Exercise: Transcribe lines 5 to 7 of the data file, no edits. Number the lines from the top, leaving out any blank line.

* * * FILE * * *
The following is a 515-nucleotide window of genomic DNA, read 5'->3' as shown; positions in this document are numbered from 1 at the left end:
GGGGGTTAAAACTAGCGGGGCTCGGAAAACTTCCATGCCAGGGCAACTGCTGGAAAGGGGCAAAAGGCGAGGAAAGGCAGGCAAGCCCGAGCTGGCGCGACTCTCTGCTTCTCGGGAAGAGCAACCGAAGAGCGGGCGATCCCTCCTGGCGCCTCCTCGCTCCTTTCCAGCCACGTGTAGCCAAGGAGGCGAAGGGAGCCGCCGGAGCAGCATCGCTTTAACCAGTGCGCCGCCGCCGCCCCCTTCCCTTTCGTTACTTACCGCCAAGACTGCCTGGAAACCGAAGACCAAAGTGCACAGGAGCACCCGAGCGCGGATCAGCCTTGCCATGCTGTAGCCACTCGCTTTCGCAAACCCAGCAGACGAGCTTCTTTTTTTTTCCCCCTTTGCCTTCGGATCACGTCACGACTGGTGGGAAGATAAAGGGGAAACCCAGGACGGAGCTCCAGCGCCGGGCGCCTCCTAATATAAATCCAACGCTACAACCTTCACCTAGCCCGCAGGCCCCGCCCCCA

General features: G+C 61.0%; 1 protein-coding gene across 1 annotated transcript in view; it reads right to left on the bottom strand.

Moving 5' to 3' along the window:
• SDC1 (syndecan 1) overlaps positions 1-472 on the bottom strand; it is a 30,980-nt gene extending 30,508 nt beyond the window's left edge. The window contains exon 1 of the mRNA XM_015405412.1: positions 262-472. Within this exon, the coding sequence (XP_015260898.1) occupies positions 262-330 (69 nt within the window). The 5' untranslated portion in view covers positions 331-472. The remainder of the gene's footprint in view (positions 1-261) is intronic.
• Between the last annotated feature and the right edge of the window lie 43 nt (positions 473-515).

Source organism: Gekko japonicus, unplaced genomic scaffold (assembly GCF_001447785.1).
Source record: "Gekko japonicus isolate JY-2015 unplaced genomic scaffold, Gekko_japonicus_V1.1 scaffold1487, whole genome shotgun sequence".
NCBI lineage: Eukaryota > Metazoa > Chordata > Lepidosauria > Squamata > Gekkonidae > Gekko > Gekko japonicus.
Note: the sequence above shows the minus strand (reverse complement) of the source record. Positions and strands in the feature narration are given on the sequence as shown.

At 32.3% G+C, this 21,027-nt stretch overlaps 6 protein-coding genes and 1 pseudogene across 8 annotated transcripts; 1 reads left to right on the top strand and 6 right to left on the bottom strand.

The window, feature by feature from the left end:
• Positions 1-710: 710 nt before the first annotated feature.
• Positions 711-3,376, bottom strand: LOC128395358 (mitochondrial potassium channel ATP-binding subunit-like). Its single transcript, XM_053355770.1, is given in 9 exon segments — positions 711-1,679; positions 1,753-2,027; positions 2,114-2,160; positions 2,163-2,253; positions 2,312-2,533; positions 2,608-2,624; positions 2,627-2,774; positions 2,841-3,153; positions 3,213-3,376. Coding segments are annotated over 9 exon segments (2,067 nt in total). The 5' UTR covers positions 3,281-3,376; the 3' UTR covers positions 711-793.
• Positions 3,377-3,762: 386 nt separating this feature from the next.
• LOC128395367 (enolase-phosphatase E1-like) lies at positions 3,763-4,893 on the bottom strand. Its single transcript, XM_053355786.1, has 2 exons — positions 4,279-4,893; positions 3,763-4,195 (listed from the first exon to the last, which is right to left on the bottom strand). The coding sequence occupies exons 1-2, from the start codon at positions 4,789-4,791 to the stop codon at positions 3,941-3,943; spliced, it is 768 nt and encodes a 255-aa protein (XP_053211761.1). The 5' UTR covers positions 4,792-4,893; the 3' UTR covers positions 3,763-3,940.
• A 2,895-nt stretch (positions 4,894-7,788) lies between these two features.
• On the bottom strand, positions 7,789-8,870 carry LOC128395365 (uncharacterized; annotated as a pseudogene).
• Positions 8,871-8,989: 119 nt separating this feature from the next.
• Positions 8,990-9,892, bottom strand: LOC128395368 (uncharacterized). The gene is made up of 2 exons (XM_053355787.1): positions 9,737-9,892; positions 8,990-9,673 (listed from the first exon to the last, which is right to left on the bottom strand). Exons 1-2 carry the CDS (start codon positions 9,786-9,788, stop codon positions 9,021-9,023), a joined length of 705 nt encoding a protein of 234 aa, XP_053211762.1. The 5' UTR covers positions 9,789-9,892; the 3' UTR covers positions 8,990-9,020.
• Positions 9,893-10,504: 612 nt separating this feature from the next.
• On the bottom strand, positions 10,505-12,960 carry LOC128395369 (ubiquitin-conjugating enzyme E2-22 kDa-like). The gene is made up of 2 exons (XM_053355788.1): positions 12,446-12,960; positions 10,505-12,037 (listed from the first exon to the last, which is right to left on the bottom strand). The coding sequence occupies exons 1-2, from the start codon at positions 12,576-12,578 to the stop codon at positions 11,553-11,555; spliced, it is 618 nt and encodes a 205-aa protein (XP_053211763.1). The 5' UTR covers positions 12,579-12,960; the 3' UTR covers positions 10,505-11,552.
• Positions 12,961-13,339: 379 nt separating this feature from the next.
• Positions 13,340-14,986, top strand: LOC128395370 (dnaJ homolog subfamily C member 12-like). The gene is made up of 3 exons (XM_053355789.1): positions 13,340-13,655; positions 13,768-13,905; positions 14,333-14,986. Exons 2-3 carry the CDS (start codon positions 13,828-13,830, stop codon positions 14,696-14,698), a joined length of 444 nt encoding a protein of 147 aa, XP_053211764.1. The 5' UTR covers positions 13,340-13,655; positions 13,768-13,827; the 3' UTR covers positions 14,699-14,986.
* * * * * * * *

• SDC1 (syndecan 1) overlaps positions 1-472 on the bottom strand; it is a 30,980-nt gene extending 30,508 nt beyond the window's left edge. The window contains exon 1 of the mRNA XM_015405412.1: positions 262-472. Within this exon, the coding sequence (XP_015260898.1) occupies positions 262-330 (69 nt within the window). The 5' untranslated portion in view covers positions 331-472. The remainder of the gene's footprint in view (positions 1-261) is intronic.
• Between the last annotated feature and the right edge of the window lie 43 nt (positions 473-515).

Source organism: Gekko japonicus, unplaced genomic scaffold (assembly GCF_001447785.1).